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CDs for comparing speaker cables

Discussion in 'Cables & Switches' started by jrpavel, Jun 20, 2004.

  1. jrpavel

    jrpavel
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    In the past, I have done some side-by-side speaker cable comparisons with high quality, but mono, tracks from the likes of the Sheffield / XLO test & burn-in CDs.

    Much to my surprise, I found that one cable could make two drum sticks clicking against each other sound real, whereas the other sounded dead in comparison. The differences overall were small, and the music of which the drum stick clicks were a part, not particularly demanding (small number of instruments, one voice).

    I would like to try some other tracks, but most high quality recordings are, of course, in stereo.

    Can anyone suggest CDs that would be suitable for testing cables, or explain how best to go about creating / burning such test CDs?
     
  2. nikyzf

    nikyzf
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    I assume your amp does not have a mono option?

    iTunes (Mac or PC) will import CD as mono if you wish. You could then build up a library of mono tracks and burn them onto CD. (I assume the PC version has the same options as the Mac version I use.) It's a free download anyway, so it costs nothing to try it. You don't need an iPod or to subscribe to the iTunes Music Store to use iTunes itself.

    HTH
     
  3. nikyzf

    nikyzf
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  4. jrpavel

    jrpavel
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    Thanks. I had forgotten that it had that facility.

    Having tried a few more tracks, I have managed to convince myself that cables do need a short "burn-in" period and that, in my case, silver/tin-coated bi-wires (Chord Carnival Silver+, Odyssey, Black Rhodium AST 200) seem to be slightly better than plain copper (Liberty ExtraFlex, ProAc Reseponse loudspeaker cable), but that the differences are very small within each group.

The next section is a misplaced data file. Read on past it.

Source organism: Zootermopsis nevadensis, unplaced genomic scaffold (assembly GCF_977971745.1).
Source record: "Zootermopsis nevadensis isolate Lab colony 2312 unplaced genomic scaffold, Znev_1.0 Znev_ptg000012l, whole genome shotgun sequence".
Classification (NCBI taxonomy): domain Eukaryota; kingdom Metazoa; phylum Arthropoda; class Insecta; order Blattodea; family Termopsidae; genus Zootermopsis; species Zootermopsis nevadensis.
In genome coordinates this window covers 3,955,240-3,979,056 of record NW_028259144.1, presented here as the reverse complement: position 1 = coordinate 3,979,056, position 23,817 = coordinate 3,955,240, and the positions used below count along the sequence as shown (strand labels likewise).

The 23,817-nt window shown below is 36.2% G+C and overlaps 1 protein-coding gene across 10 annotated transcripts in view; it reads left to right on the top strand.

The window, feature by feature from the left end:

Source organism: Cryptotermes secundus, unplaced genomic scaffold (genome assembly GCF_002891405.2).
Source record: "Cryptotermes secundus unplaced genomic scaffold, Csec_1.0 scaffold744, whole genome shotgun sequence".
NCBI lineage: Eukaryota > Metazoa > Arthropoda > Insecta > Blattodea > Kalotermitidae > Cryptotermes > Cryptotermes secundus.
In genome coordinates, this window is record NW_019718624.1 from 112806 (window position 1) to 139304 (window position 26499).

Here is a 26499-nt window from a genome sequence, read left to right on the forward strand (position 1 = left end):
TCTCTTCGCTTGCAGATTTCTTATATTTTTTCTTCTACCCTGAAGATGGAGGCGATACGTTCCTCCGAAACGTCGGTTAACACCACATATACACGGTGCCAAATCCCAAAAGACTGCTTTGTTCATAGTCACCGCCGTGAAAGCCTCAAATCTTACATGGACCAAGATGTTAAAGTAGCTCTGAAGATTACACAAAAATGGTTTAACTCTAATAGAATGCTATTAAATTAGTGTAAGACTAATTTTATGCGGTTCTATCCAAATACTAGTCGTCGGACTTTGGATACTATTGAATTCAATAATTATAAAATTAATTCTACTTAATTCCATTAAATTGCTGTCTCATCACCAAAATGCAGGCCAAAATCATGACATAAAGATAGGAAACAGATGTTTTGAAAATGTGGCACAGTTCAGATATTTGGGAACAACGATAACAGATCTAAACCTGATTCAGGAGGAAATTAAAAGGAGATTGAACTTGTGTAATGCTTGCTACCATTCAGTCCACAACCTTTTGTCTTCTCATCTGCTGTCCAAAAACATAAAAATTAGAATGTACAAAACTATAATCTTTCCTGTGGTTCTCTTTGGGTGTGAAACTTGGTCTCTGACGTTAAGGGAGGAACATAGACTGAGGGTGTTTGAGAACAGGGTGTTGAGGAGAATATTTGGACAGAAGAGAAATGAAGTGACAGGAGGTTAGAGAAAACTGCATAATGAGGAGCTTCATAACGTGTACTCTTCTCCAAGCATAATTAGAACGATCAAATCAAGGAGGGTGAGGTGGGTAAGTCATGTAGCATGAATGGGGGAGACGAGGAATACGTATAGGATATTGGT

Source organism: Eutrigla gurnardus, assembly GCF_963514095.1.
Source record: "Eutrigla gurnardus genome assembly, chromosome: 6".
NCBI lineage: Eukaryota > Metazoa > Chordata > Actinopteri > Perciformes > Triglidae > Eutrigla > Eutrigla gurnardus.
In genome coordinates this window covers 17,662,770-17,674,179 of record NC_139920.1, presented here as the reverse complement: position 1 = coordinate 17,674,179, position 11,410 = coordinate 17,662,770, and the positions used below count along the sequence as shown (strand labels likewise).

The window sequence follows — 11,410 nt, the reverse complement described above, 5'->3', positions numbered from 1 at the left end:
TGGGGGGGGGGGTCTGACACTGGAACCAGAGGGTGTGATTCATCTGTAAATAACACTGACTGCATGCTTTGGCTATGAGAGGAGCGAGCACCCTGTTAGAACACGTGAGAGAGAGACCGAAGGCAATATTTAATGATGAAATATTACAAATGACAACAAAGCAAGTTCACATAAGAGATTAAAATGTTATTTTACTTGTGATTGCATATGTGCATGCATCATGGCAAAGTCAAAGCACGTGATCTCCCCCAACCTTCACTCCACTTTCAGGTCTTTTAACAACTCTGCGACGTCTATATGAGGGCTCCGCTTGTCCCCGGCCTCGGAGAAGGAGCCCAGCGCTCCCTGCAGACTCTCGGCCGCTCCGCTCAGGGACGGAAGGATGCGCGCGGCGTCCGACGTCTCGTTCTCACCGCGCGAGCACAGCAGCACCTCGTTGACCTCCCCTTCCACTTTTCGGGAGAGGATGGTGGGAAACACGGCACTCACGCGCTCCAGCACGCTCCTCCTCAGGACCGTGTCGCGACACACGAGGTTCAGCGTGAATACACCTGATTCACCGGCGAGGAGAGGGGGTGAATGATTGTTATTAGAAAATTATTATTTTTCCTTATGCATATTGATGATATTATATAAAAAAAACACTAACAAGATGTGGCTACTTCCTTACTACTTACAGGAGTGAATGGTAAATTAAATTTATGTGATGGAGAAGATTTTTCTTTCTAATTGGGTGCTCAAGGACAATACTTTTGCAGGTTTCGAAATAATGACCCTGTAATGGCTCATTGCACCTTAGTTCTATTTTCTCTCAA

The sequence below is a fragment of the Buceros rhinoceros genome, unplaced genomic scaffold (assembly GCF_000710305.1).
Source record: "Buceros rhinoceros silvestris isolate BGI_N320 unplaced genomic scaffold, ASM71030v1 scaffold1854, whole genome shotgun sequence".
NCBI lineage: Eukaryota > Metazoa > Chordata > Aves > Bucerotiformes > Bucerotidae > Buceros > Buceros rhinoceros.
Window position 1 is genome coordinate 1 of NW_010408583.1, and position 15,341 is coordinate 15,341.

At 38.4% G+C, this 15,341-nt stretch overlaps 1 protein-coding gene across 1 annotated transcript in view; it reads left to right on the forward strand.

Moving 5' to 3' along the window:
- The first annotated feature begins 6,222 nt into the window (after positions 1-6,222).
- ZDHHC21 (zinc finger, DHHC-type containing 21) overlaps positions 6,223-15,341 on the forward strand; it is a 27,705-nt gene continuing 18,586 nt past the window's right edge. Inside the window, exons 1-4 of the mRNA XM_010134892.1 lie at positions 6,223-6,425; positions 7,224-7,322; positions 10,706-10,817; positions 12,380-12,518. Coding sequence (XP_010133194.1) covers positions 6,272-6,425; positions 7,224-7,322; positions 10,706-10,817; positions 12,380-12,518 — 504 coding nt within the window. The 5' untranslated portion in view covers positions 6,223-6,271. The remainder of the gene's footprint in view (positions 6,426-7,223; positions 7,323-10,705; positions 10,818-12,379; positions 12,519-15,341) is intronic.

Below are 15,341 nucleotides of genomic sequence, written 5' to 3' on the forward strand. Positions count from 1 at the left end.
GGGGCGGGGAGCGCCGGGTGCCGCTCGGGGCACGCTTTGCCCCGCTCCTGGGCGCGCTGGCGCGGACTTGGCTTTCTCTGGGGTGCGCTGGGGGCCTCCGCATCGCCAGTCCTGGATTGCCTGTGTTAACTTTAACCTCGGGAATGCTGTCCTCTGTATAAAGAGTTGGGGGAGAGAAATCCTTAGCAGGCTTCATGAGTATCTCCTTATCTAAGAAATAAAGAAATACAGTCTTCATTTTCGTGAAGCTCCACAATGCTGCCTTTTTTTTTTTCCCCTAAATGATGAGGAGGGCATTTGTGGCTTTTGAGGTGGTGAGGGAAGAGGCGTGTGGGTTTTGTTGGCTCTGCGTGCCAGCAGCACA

The best distinguishing test that I have found is a stick hitting the metal edge of the drum: does it sound like real wood hitting metal, or does it lack resonance.
     
  5. nikyzf

    nikyzf
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    Just a word of caution: concentrating on one sound might mean that the overall performance takes a back seat. The best gear has the RIGHT amount of everything, not the MOST of anything.
     
  6. jrpavel

    jrpavel
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    Sure. Point taken. That is why I was hoping that someone would have a set of tests that might help to discriminate by accentuating areas of difference.
     
  7. Stereo Steve

    Stereo Steve
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    I've got a Tracy Chapman album that has plenty of stuff to listen out for. It's the one with Fast car on it, maybe a compilation (I'm not great fan). It's got nice detail, plenty of clean bass as well as some solo vocals. Also some 'thicker' tracks.

    It's the first CD I turn to when I want a refference of what I think my system should sound like.
     
  8. Londondecca

    Londondecca
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    I think listening to test discs will not give you a true indication of music. My recommendation would be to take some CD's which you know very well. This not only gives you a benchmark but also lets you hear real (musical) sounds
     
  9. bobbypunk

    bobbypunk
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    i agree opinions should be formed without so much science involved if it sounds better to you then it sounds better stop asking why and just enjoy the music. If you demo speaker cable using a test disc and controlled situation it may give you a very detailed cable that sounds utter crap with your taste in music!
    (Tracy Chapmans album with Fast car on it (Not the best of) is very good demo disc because it was Digitally mastered (Not remastered) and kept digital through to production.)
     
  10. jrpavel

    jrpavel
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    To my surprise I found that I already have Tracy Chapman and Tracy Chapman Collection (both of which have Fast Car). The former is DDD, the latter doesn't say. I'll give them a spin.
     

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